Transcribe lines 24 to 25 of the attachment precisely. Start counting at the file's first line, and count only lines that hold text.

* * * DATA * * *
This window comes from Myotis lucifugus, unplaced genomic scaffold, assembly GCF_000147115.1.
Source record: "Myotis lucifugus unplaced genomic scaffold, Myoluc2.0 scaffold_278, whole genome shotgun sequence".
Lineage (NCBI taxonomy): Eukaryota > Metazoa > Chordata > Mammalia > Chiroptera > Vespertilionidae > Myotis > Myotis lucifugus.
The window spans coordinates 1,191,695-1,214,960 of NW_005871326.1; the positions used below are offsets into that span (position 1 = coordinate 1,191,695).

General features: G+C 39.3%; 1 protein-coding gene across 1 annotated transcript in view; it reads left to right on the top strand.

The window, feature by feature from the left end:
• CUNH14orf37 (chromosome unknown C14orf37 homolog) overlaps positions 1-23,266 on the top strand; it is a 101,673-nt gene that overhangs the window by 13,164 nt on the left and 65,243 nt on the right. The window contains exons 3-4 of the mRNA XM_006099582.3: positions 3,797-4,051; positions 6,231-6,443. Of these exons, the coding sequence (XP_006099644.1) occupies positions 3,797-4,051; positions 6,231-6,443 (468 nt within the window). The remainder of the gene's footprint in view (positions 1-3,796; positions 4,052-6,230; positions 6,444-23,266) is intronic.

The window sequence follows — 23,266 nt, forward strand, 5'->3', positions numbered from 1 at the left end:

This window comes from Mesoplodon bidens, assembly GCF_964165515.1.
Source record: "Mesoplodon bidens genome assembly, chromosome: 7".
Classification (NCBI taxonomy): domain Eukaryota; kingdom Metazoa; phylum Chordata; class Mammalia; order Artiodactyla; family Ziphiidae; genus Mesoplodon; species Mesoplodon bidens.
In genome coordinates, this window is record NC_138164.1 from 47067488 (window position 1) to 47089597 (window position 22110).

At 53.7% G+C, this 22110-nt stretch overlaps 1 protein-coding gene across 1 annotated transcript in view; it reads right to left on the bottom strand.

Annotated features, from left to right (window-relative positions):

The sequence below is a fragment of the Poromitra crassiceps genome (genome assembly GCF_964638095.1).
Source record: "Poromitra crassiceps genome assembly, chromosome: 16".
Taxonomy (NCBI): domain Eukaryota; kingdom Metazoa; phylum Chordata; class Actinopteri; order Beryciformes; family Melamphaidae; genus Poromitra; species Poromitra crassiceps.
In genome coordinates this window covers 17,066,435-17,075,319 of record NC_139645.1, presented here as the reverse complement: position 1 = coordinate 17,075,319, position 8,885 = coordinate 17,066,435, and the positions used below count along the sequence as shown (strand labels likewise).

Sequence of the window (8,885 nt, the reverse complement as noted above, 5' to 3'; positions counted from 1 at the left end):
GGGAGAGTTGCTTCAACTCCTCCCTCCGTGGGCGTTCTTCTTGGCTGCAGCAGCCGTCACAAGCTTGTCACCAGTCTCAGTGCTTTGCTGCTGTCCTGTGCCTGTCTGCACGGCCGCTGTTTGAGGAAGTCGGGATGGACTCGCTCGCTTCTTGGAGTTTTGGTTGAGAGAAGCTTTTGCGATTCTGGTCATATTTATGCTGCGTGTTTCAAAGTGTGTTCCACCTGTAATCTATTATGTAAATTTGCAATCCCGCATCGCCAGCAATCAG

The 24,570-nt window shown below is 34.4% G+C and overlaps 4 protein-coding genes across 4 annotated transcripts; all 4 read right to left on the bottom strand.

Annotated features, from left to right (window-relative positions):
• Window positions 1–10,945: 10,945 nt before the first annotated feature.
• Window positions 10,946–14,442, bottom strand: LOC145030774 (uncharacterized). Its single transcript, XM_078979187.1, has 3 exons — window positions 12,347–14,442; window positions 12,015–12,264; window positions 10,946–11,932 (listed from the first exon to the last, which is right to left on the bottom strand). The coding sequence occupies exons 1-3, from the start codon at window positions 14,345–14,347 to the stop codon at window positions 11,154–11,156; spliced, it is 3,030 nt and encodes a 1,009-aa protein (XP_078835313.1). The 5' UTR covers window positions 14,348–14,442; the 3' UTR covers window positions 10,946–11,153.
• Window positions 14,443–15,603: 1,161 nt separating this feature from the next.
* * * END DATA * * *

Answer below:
• Window positions 10,946–14,442, bottom strand: LOC145030774 (uncharacterized). Its single transcript, XM_078979187.1, has 3 exons — window positions 12,347–14,442; window positions 12,015–12,264; window positions 10,946–11,932 (listed from the first exon to the last, which is right to left on the bottom strand). The coding sequence occupies exons 1-3, from the start codon at window positions 14,345–14,347 to the stop codon at window positions 11,154–11,156; spliced, it is 3,030 nt and encodes a 1,009-aa protein (XP_078835313.1). The 5' UTR covers window positions 14,348–14,442; the 3' UTR covers window positions 10,946–11,153.
• Window positions 14,443–15,603: 1,161 nt separating this feature from the next.